Classic Album: Klassics with a K – Kostars

Klassics With a K

By Kostars

Side Project: The term tends to bring to mind disgruntled band members storming off to the studio, laying down tracks that have been rejected by the rest of the band. Songs which hold too personal a place to be left unattended and fleshed out. Perhaps I’m being cynical. But I do feel that the imprisoned energy that accompanies the weight created by carrying around unrealized projects, can be overwhelming and needs to find a working outlet to plug into. Or maybe sometimes people just need a healthy respite from each other. 

Regardless of the reason, when moments like these arise they can prove to be either cathartically creative or boringly self indulgent. Jill Cunniff and Vivian Trimble of the direly under appreciated all female 90’s band Luscious Jackson, whose sound was a seamless string of hip-hop, rap, lo fi, and laid back rock, decided to throw some tunes they had written while on the road into the side project realm. “Experiencing a different lifestyle while passing through the sleepy towns” was their claimed inspiration, and the sound of the album is indicative of a slow stroll through a small bedroom town on a Summer’s night. Catching the comforting strum and hum through the air of acoustic guitars being played on some not too distant front porch. Replete with soulful smooth harmonies, which have a lovely lullaby quality. Except with a better beat.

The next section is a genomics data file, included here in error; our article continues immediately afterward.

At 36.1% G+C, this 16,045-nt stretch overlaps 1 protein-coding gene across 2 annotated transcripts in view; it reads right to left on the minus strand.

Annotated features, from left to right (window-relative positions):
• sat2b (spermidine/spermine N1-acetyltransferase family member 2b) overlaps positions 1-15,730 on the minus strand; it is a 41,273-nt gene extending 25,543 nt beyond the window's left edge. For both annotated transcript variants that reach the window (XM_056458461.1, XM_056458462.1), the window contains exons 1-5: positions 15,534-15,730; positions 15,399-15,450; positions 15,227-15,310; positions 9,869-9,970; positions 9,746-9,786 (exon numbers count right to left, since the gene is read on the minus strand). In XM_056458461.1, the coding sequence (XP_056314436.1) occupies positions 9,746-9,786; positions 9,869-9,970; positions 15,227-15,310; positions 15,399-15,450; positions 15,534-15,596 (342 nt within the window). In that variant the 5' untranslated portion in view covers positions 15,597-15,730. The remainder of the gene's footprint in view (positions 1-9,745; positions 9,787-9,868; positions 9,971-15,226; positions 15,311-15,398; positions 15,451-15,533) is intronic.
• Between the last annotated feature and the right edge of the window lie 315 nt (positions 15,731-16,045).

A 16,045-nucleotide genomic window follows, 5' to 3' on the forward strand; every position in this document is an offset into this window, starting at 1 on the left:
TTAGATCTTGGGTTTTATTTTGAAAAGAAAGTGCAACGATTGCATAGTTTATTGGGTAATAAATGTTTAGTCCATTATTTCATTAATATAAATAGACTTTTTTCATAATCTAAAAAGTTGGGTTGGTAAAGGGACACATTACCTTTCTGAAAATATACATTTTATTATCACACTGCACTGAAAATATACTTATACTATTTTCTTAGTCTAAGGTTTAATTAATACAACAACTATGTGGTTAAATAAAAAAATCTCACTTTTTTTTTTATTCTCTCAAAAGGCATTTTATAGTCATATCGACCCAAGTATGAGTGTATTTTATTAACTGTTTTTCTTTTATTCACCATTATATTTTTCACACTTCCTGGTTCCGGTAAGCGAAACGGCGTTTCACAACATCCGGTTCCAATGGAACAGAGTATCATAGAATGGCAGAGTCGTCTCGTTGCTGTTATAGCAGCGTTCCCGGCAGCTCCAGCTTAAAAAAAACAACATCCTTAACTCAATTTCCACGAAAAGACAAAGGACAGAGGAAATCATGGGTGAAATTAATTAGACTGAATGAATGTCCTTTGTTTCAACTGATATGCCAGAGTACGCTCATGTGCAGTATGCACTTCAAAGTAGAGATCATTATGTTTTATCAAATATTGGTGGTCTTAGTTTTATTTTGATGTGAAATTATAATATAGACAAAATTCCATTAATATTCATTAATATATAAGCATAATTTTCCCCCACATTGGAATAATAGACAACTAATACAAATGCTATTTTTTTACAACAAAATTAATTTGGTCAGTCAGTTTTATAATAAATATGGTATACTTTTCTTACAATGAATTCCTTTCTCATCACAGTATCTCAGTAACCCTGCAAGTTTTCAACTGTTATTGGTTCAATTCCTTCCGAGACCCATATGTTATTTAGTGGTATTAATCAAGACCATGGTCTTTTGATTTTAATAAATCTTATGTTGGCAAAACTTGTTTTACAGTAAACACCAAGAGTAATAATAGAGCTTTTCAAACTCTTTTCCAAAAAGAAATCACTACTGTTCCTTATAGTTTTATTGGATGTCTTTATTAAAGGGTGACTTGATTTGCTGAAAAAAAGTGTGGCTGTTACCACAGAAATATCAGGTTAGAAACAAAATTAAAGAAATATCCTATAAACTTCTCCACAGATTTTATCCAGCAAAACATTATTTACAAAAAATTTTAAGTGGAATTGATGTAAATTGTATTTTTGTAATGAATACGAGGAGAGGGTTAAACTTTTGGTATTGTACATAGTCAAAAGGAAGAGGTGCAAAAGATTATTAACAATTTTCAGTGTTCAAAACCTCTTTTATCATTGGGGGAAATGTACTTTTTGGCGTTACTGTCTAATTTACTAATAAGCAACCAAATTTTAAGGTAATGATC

For the tracks on “Klassics with a K”, released on the Beastie Boys Grand Royal label, still hold that memorable steady rhythm, which gave LJ their groove. No surprise since fellow Luscious band mates Gabby Glasser and Kate Schnellenbach appear as guests on a few tracks, providing the signature bounce that graced LJ releases. Dean and Gene Ween also check in on the standout duet “Don’t Know Why”. Cunniff and Gene’s voices trading verses in dreamy harmony, it’s a shame they only sang one sweet song together on the album. 

“French Kiss” with Cunniff’s fitting faux French vocals, ends the album in a jazzy crescendo. Ultimately falling into the cathartically creative category, Klassics with a K also sits among the list of those rare albums you pop on and can enjoy throughout, without skipping a track. It’s a treat to know that a side project could find a home in your permanent personal play list, when so few releases attain such a spot. It most definitely achieved a place in mine.

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